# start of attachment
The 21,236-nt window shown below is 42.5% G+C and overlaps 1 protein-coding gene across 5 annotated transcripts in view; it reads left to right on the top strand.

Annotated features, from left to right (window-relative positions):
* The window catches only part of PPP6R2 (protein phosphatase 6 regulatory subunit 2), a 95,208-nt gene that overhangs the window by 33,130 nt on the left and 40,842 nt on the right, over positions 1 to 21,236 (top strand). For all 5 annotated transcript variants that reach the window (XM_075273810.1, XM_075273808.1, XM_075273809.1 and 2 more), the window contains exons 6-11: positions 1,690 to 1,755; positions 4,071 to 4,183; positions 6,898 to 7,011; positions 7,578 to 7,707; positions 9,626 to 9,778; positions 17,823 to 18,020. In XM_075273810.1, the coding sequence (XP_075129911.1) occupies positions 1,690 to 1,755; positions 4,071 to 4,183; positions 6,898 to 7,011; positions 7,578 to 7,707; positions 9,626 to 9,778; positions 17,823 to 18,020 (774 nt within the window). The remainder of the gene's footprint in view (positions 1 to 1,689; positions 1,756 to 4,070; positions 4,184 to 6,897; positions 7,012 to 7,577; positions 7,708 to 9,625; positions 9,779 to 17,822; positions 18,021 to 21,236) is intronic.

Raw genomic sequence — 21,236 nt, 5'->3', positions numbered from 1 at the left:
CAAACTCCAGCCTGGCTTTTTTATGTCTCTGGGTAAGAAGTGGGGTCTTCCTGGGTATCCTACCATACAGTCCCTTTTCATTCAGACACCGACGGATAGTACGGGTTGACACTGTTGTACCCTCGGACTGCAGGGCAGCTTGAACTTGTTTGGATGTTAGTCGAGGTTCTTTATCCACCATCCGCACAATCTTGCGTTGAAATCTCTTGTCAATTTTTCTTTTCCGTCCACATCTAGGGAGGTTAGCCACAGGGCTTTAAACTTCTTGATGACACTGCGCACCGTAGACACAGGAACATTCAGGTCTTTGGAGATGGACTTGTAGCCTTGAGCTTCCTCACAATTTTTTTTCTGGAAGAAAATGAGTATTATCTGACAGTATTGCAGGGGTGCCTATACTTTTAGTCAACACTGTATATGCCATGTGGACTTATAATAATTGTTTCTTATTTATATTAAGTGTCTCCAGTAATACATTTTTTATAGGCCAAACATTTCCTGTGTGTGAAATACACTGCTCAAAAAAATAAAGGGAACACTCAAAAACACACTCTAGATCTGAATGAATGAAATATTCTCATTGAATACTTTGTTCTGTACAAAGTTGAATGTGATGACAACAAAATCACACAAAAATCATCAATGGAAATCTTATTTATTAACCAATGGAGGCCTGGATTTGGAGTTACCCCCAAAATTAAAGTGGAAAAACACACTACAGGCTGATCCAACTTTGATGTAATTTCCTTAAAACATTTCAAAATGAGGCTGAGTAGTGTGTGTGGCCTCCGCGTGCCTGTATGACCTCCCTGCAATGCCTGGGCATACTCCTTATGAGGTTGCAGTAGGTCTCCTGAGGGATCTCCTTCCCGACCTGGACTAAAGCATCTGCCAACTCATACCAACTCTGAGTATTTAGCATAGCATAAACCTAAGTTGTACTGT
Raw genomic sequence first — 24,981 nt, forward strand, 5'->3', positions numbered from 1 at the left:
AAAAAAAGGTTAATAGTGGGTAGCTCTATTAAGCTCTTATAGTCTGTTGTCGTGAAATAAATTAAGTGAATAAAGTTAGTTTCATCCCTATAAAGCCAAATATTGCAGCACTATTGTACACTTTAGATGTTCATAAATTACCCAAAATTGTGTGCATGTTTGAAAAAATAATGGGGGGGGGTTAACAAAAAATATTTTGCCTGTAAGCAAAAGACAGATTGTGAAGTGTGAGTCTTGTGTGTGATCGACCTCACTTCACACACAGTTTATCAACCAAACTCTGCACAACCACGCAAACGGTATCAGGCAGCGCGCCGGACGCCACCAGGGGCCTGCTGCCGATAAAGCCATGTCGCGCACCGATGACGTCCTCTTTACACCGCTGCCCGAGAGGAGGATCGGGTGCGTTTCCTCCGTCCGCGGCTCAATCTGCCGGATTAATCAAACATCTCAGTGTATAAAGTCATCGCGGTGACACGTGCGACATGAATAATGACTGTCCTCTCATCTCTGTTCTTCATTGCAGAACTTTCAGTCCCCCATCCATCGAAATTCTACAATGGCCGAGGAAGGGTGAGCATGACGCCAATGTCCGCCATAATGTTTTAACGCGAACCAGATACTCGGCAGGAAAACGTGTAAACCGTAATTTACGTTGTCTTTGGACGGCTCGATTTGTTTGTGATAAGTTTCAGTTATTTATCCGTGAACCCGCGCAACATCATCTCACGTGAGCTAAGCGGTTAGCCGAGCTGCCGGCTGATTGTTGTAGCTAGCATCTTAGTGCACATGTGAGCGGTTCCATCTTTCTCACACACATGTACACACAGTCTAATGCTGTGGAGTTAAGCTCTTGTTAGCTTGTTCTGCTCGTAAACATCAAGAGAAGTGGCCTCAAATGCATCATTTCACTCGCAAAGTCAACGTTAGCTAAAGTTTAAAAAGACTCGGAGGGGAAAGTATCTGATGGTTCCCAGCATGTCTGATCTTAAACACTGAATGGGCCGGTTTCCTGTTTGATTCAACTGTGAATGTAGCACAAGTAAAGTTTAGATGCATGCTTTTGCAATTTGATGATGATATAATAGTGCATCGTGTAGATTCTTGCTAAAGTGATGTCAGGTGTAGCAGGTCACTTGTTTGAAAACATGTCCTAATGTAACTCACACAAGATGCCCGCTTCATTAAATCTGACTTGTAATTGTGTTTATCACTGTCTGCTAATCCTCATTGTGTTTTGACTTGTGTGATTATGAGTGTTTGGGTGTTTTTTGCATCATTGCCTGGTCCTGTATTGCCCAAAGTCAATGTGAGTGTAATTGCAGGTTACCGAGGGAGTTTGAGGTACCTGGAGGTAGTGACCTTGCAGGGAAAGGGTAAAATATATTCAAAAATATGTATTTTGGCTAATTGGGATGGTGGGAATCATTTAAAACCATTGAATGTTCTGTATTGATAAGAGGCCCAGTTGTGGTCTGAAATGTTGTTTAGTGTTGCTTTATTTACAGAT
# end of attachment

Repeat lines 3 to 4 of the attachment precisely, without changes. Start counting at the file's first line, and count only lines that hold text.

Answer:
* The window catches only part of PPP6R2 (protein phosphatase 6 regulatory subunit 2), a 95,208-nt gene that overhangs the window by 33,130 nt on the left and 40,842 nt on the right, over positions 1 to 21,236 (top strand). For all 5 annotated transcript variants that reach the window (XM_075273810.1, XM_075273808.1, XM_075273809.1 and 2 more), the window contains exons 6-11: positions 1,690 to 1,755; positions 4,071 to 4,183; positions 6,898 to 7,011; positions 7,578 to 7,707; positions 9,626 to 9,778; positions 17,823 to 18,020. In XM_075273810.1, the coding sequence (XP_075129911.1) occupies positions 1,690 to 1,755; positions 4,071 to 4,183; positions 6,898 to 7,011; positions 7,578 to 7,707; positions 9,626 to 9,778; positions 17,823 to 18,020 (774 nt within the window). The remainder of the gene's footprint in view (positions 1 to 1,689; positions 1,756 to 4,070; positions 4,184 to 6,897; positions 7,012 to 7,577; positions 7,708 to 9,625; positions 9,779 to 17,822; positions 18,021 to 21,236) is intronic.

Raw genomic sequence — 21,236 nt, 5'->3', positions numbered from 1 at the left: